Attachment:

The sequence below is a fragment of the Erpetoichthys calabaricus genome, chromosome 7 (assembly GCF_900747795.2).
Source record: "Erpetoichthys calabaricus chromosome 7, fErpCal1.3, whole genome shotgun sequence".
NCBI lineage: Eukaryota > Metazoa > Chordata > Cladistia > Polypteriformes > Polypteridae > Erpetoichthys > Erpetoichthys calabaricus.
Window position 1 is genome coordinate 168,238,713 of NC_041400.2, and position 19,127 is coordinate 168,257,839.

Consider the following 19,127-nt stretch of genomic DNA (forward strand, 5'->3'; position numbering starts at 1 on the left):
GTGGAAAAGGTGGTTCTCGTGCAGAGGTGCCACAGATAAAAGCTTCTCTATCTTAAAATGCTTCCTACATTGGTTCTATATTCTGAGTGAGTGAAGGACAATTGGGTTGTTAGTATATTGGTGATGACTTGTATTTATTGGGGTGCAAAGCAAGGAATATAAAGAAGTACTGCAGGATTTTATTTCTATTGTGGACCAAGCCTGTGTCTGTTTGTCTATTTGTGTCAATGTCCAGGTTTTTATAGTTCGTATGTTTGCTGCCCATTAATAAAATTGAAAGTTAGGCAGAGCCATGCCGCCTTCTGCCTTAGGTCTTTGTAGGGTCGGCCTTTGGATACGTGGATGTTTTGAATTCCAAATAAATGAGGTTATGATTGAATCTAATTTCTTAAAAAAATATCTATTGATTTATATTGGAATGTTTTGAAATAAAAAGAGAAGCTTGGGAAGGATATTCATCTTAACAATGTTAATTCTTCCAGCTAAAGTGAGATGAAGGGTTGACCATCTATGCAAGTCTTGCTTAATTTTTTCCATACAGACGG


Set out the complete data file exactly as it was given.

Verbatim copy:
The sequence below is a fragment of the Erpetoichthys calabaricus genome, chromosome 7 (assembly GCF_900747795.2).
Source record: "Erpetoichthys calabaricus chromosome 7, fErpCal1.3, whole genome shotgun sequence".
NCBI lineage: Eukaryota > Metazoa > Chordata > Cladistia > Polypteriformes > Polypteridae > Erpetoichthys > Erpetoichthys calabaricus.
Window position 1 is genome coordinate 168,238,713 of NC_041400.2, and position 19,127 is coordinate 168,257,839.

Consider the following 19,127-nt stretch of genomic DNA (forward strand, 5'->3'; position numbering starts at 1 on the left):
GTGGAAAAGGTGGTTCTCGTGCAGAGGTGCCACAGATAAAAGCTTCTCTATCTTAAAATGCTTCCTACATTGGTTCTATATTCTGAGTGAGTGAAGGACAATTGGGTTGTTAGTATATTGGTGATGACTTGTATTTATTGGGGTGCAAAGCAAGGAATATAAAGAAGTACTGCAGGATTTTATTTCTATTGTGGACCAAGCCTGTGTCTGTTTGTCTATTTGTGTCAATGTCCAGGTTTTTATAGTTCGTATGTTTGCTGCCCATTAATAAAATTGAAAGTTAGGCAGAGCCATGCCGCCTTCTGCCTTAGGTCTTTGTAGGGTCGGCCTTTGGATACGTGGATGTTTTGAATTCCAAATAAATGAGGTTATGATTGAATCTAATTTCTTAAAAAAATATCTATTGATTTATATTGGAATGTTTTGAAATAAAAAGAGAAGCTTGGGAAGGATATTCATCTTAACAATGTTAATTCTTCCAGCTAAAGTGAGATGAAGGGTTGACCATCTATGCAAGTCTTGCTTAATTTTTTCCATACAGACGG